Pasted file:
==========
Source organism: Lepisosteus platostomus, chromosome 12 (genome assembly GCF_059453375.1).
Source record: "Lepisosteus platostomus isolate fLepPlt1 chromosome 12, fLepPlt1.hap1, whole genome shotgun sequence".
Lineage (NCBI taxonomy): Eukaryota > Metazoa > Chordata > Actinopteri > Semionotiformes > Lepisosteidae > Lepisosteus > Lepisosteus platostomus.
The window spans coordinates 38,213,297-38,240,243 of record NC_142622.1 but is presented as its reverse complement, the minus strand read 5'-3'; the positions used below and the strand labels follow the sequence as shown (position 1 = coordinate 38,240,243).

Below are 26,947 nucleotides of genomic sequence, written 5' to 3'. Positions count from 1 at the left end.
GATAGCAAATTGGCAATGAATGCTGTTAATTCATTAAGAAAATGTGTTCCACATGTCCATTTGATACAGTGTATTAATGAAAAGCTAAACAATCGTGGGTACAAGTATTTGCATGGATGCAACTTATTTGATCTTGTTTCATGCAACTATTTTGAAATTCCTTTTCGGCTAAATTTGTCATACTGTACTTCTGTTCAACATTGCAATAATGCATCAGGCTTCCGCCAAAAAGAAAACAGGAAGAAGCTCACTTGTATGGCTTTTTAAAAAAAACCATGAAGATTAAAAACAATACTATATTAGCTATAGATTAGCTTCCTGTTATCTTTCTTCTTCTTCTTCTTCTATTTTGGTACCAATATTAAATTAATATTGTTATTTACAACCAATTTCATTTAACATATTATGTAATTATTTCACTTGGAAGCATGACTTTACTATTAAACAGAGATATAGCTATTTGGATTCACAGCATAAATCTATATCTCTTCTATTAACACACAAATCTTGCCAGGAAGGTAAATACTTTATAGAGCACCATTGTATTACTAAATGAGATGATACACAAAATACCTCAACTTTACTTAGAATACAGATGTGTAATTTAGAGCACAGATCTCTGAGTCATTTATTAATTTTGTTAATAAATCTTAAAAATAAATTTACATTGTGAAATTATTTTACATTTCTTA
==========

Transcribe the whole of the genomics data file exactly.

Source organism: Lepisosteus platostomus, chromosome 12 (genome assembly GCF_059453375.1).
Source record: "Lepisosteus platostomus isolate fLepPlt1 chromosome 12, fLepPlt1.hap1, whole genome shotgun sequence".
Lineage (NCBI taxonomy): Eukaryota > Metazoa > Chordata > Actinopteri > Semionotiformes > Lepisosteidae > Lepisosteus > Lepisosteus platostomus.
The window spans coordinates 38,213,297-38,240,243 of record NC_142622.1 but is presented as its reverse complement, the minus strand read 5'-3'; the positions used below and the strand labels follow the sequence as shown (position 1 = coordinate 38,240,243).

Below are 26,947 nucleotides of genomic sequence, written 5' to 3'. Positions count from 1 at the left end.
GATAGCAAATTGGCAATGAATGCTGTTAATTCATTAAGAAAATGTGTTCCACATGTCCATTTGATACAGTGTATTAATGAAAAGCTAAACAATCGTGGGTACAAGTATTTGCATGGATGCAACTTATTTGATCTTGTTTCATGCAACTATTTTGAAATTCCTTTTCGGCTAAATTTGTCATACTGTACTTCTGTTCAACATTGCAATAATGCATCAGGCTTCCGCCAAAAAGAAAACAGGAAGAAGCTCACTTGTATGGCTTTTTAAAAAAAACCATGAAGATTAAAAACAATACTATATTAGCTATAGATTAGCTTCCTGTTATCTTTCTTCTTCTTCTTCTTCTATTTTGGTACCAATATTAAATTAATATTGTTATTTACAACCAATTTCATTTAACATATTATGTAATTATTTCACTTGGAAGCATGACTTTACTATTAAACAGAGATATAGCTATTTGGATTCACAGCATAAATCTATATCTCTTCTATTAACACACAAATCTTGCCAGGAAGGTAAATACTTTATAGAGCACCATTGTATTACTAAATGAGATGATACACAAAATACCTCAACTTTACTTAGAATACAGATGTGTAATTTAGAGCACAGATCTCTGAGTCATTTATTAATTTTGTTAATAAATCTTAAAAATAAATTTACATTGTGAAATTATTTTACATTTCTTA